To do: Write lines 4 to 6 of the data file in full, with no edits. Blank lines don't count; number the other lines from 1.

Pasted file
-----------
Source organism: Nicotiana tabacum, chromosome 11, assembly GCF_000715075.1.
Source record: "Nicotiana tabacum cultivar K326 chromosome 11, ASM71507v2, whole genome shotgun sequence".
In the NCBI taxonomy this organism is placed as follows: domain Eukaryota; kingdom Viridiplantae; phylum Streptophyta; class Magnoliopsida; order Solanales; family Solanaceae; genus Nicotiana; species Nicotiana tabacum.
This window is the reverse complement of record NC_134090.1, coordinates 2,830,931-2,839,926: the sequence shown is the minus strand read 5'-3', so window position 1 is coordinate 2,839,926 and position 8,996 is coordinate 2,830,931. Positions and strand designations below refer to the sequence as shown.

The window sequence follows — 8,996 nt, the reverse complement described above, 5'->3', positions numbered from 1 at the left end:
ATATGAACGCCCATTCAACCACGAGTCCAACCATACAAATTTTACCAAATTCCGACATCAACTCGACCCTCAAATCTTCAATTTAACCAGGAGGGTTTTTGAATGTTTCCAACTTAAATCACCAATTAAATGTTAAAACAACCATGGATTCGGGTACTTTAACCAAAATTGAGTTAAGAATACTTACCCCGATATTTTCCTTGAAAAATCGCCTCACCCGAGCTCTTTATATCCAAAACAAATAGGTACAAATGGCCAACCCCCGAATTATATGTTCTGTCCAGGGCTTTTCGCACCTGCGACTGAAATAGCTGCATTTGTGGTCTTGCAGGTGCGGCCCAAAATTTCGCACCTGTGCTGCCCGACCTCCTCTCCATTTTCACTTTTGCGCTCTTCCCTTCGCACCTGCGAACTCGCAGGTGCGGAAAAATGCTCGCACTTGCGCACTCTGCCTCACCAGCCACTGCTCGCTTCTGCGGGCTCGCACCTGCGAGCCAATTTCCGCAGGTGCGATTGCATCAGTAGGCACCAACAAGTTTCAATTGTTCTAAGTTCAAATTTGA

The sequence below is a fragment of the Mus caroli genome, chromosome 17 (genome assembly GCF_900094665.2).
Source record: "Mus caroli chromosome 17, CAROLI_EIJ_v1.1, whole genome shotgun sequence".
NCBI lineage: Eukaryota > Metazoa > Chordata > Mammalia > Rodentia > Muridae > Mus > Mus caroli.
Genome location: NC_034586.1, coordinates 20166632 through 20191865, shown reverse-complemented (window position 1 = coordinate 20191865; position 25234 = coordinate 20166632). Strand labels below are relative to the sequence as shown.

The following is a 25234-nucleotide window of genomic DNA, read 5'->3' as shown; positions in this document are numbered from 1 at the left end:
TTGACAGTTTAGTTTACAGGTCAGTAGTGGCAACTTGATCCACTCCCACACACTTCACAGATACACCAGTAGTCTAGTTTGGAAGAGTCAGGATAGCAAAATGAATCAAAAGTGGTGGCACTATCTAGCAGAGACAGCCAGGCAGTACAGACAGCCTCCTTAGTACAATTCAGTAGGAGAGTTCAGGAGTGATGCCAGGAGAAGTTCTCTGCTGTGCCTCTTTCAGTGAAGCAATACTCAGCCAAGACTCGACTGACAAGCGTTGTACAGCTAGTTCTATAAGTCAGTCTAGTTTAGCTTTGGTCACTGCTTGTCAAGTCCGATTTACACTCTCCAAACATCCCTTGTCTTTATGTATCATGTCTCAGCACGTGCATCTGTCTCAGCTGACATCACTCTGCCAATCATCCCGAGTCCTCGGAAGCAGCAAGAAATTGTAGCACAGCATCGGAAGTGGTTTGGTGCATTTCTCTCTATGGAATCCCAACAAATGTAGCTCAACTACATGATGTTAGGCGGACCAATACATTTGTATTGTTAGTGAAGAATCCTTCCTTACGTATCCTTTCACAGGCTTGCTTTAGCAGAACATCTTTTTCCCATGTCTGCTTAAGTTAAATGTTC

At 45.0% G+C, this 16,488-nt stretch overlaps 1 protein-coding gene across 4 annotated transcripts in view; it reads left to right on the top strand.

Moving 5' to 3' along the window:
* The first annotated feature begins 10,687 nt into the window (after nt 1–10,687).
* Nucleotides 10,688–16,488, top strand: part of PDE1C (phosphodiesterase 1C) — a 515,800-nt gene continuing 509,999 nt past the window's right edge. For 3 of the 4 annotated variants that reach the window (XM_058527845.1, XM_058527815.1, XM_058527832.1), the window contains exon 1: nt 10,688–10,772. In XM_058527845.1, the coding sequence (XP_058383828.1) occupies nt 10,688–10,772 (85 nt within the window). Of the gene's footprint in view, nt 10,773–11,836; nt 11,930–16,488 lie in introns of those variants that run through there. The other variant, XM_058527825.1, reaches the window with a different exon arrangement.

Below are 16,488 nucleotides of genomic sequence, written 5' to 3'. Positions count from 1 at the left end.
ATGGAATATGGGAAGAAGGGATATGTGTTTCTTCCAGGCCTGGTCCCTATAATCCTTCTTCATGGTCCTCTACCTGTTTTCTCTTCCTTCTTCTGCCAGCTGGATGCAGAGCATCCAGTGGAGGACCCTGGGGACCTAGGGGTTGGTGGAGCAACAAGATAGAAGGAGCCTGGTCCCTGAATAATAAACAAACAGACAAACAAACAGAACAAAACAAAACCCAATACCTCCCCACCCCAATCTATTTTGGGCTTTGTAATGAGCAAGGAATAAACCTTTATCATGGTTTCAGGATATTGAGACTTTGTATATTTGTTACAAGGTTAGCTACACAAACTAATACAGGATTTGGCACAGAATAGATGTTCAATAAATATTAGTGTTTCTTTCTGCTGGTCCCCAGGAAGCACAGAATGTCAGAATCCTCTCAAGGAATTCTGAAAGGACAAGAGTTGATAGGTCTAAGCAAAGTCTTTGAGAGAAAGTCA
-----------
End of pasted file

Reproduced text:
This window is the reverse complement of record NC_134090.1, coordinates 2,830,931-2,839,926: the sequence shown is the minus strand read 5'-3', so window position 1 is coordinate 2,839,926 and position 8,996 is coordinate 2,830,931. Positions and strand designations below refer to the sequence as shown.

The window sequence follows — 8,996 nt, the reverse complement described above, 5'->3', positions numbered from 1 at the left end:
ATATGAACGCCCATTCAACCACGAGTCCAACCATACAAATTTTACCAAATTCCGACATCAACTCGACCCTCAAATCTTCAATTTAACCAGGAGGGTTTTTGAATGTTTCCAACTTAAATCACCAATTAAATGTTAAAACAACCATGGATTCGGGTACTTTAACCAAAATTGAGTTAAGAATACTTACCCCGATATTTTCCTTGAAAAATCGCCTCACCCGAGCTCTTTATATCCAAAACAAATAGGTACAAATGGCCAACCCCCGAATTATATGTTCTGTCCAGGGCTTTTCGCACCTGCGACTGAAATAGCTGCATTTGTGGTCTTGCAGGTGCGGCCCAAAATTTCGCACCTGTGCTGCCCGACCTCCTCTCCATTTTCACTTTTGCGCTCTTCCCTTCGCACCTGCGAACTCGCAGGTGCGGAAAAATGCTCGCACTTGCGCACTCTGCCTCACCAGCCACTGCTCGCTTCTGCGGGCTCGCACCTGCGAGCCAATTTCCGCAGGTGCGATTGCATCAGTAGGCACCAACAAGTTTCAATTGTTCTAAGTTCAAATTTGA